YP Comment: Chilcot must deliver answers

Then Prime Minister Tony Blair meeting troops in the port of Umm Qasr, Iraq, in 2003. Credit: Stefan Rousseau/PA Wire
Then Prime Minister Tony Blair meeting troops in the port of Umm Qasr, Iraq, in 2003. Credit: Stefan Rousseau/PA Wire
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After seven years, the families of the fallen deserve nothing less than the truth as to why their loved ones died.

Sir John Chilcot’s report into the Iraq War, which is published today, bears a burden of expectation that is all its own making. Seven years have been spent in its preparation, 129 witnesses have been called to give evidence and its total cost stands at a whopping £9m.

Given the scale of the inquiry, the public have a right to expect no stone to be left unturned in its pursuit of much-needed truth and clarity in relation to one of the darkest and most contentious chapters in modern British history.

As details of the report begin to emerge, the principal focus will be on its analysis of the flawed decision-making which led to the 2003 invasion of Iraq and the question of whether Tony Blair and his government knowingly engaged in subterfuge to press the case for going to war.

Key to this is Mr Blair’s claim that Iraqi president Saddam Hussein possessed the ability to launch weapons of mass destruction in 45 minutes. It was this which was at the heart of his insistence that the conflict was triggered by self-defence rather than a calculated push for regime change years in the planning.

When the weapons claim was quickly shown to have no basis in fact, it suggested there had been a serious intelligence failure. The Chilcot report must now give us conclusive answers as to the extent of this failure and who was to blame – not only for the gathering of the erroneous information but in the way it was presented to the public.

Mr Blair’s role will rightly bear the most scrutiny, alongside that of his senior advisers and key ministers. However, what must be remembered is that 179 British servicemen and women died in the conflict, 16 of them from Yorkshire. The suffering of their families should not be lost in the political maelstrom.

It is they, more than anyone, who deserve the answers for which they have waited so long.

A strike too far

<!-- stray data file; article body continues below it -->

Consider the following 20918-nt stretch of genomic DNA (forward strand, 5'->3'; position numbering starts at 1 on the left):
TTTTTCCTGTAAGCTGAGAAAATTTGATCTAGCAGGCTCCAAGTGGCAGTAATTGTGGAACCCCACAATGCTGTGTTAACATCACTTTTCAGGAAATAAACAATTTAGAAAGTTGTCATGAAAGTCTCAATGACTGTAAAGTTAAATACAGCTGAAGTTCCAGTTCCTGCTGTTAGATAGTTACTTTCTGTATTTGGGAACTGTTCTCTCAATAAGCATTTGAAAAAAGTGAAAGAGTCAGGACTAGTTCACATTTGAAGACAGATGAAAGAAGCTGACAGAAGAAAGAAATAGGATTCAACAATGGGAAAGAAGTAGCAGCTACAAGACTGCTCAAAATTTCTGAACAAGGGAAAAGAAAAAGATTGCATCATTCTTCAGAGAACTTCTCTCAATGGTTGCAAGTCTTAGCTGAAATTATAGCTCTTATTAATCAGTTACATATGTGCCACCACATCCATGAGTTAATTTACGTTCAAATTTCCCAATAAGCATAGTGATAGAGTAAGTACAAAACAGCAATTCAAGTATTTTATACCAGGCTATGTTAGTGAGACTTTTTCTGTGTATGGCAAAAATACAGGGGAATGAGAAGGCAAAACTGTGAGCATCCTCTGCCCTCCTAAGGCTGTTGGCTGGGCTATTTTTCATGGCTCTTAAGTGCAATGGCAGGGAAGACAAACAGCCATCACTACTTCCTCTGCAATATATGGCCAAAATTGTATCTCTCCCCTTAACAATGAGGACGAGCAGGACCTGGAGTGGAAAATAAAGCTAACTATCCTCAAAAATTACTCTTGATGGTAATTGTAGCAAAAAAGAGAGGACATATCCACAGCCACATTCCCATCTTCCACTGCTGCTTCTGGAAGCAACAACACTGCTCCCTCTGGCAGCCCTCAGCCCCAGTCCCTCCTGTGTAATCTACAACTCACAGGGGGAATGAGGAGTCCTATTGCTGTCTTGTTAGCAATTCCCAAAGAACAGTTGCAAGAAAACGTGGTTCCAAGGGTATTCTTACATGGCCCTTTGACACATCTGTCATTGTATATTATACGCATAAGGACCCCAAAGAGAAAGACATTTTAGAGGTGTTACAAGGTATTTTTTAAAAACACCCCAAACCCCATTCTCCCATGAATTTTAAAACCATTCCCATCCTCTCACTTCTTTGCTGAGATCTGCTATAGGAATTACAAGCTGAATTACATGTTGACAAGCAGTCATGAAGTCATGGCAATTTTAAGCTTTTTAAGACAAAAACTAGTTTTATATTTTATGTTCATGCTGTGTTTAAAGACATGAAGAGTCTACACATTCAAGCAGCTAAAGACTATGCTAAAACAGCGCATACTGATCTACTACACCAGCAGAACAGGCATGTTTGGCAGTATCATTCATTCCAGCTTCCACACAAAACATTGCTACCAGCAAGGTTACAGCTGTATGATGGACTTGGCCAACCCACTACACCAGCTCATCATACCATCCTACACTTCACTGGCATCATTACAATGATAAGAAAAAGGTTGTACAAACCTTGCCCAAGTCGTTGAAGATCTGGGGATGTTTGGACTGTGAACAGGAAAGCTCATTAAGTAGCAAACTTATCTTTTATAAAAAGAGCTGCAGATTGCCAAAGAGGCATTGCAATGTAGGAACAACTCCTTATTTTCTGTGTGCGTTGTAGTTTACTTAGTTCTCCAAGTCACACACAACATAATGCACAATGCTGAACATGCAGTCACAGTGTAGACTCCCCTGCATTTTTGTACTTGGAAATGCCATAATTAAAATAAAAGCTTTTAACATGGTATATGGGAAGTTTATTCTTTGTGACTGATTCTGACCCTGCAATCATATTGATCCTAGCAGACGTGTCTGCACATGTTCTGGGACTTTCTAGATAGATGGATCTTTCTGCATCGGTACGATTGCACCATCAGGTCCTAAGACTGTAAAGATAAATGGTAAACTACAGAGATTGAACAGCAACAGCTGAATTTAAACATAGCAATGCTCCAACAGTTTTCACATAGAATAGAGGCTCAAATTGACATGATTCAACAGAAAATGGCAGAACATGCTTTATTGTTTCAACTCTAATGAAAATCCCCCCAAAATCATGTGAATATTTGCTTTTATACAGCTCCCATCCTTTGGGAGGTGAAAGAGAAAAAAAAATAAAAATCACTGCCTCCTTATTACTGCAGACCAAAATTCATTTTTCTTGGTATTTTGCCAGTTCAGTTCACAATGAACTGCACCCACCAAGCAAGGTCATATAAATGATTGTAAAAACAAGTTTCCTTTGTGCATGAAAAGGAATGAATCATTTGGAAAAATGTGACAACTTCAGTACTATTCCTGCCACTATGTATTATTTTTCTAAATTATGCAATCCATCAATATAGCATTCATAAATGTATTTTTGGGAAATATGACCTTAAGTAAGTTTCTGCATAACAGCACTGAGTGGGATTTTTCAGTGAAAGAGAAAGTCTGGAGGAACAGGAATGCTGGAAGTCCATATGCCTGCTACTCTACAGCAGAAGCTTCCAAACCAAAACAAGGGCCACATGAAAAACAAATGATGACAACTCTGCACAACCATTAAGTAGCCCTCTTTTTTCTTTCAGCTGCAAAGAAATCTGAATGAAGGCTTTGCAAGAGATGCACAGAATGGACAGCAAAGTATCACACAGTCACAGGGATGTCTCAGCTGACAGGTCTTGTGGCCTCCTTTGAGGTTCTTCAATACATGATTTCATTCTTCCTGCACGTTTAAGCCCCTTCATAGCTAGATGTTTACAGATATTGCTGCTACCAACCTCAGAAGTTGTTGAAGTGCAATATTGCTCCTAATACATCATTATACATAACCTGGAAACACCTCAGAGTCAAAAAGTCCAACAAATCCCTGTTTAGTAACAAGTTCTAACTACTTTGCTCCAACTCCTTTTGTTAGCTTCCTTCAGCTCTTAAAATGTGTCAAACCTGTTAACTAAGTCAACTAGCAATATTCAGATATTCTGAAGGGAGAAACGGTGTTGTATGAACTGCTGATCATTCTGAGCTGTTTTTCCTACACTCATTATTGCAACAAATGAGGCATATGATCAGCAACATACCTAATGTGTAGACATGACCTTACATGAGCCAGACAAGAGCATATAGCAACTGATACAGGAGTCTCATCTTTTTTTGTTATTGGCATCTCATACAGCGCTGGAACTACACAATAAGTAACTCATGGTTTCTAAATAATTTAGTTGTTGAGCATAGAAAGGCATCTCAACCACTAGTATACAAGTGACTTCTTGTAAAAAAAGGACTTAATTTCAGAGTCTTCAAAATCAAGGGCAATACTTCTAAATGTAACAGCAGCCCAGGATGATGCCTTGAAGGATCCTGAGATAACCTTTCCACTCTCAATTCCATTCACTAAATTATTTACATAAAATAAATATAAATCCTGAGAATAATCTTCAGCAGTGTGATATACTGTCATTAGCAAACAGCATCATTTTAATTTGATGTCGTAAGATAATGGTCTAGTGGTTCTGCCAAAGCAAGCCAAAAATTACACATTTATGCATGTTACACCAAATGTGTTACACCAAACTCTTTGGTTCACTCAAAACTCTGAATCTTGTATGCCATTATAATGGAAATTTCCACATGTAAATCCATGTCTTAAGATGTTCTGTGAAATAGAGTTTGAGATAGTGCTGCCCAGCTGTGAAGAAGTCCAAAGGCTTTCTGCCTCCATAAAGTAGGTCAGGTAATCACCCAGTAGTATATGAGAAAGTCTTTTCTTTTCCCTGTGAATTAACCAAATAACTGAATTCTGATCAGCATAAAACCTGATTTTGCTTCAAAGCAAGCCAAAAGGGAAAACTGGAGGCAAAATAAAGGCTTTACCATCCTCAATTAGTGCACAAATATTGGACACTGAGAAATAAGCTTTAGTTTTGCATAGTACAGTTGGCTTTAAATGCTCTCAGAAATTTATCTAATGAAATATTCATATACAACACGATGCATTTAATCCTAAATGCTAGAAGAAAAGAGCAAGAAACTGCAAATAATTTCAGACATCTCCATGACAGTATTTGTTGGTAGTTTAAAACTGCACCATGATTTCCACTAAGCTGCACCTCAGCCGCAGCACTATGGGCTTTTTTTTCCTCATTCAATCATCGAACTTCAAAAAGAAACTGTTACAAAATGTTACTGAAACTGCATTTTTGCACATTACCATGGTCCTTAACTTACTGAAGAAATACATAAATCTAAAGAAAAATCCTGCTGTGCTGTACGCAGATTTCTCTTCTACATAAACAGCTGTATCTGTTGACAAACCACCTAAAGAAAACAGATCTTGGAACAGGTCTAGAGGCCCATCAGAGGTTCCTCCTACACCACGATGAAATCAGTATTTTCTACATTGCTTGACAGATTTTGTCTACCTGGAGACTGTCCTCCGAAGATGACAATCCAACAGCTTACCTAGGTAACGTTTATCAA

It is testament to the commitment of our schools that so many managed to stay open during yesterday’s strike by members of the National Union of Teachers.

Nevertheless, the walk out still affected the education of millions of children, as well as causing disruption to parents and incurring them extra costs.

For every right-thinking parent, their child’s education is of primary importance. As such, good teachers who are dedicated to doing their best for their pupils can count on their full support.

It is open to question, however, whether those teachers who walked out yesterday in a long-running dispute over school funding, pay and conditions are acting in the best interests of the nation’s children or are truly representative of their profession.

Despite the NUT’s assertion that teachers were “solidly” behind the strike, this latest bout of industrial action does not appear to have a democratic mandate. Just one in four NUT members took part in the ballot – less than 10 per cent of the total teacher workforce.

So far as their complaints over pay are concerned, on average a teacher earns £37,400 a year – a salary many who work just as hard would be only too happy to receive.

It is also ironic that parents face stiff financial penalties for taking their children out of lessons and yet some teachers are prepared to deprive them of a day’s education in order to hold the Government to ransom.

Could it perhaps be time for newly qualified teachers to commit to a similar pledge to refrain from taking strike action in the same way as the nation’s police officers?

Down the pan?

Councillors in Scarborough are not alone in seeking to scale back its funding of public toilets in the wake of budget cuts – a similar picture is emerging across the country.

The concern is that in looking to town and parish councils to take over the maintenance of many of its conveniences, a number of them will close because the individual authorities are also without sufficient funds to ensure their survival.

Such a step would be disastrous for tourism along Yorkshire’s coastline and resorts which are so dependent on people coming in and spending their pounds – as well as a penny.

One option might be to explore a solution along the lines of that being pursued north of the border. Councils there are offering payments to shops and other businesses to allow visitors to use their facilities.

After all, inconveniencing tourists could prove far more costly.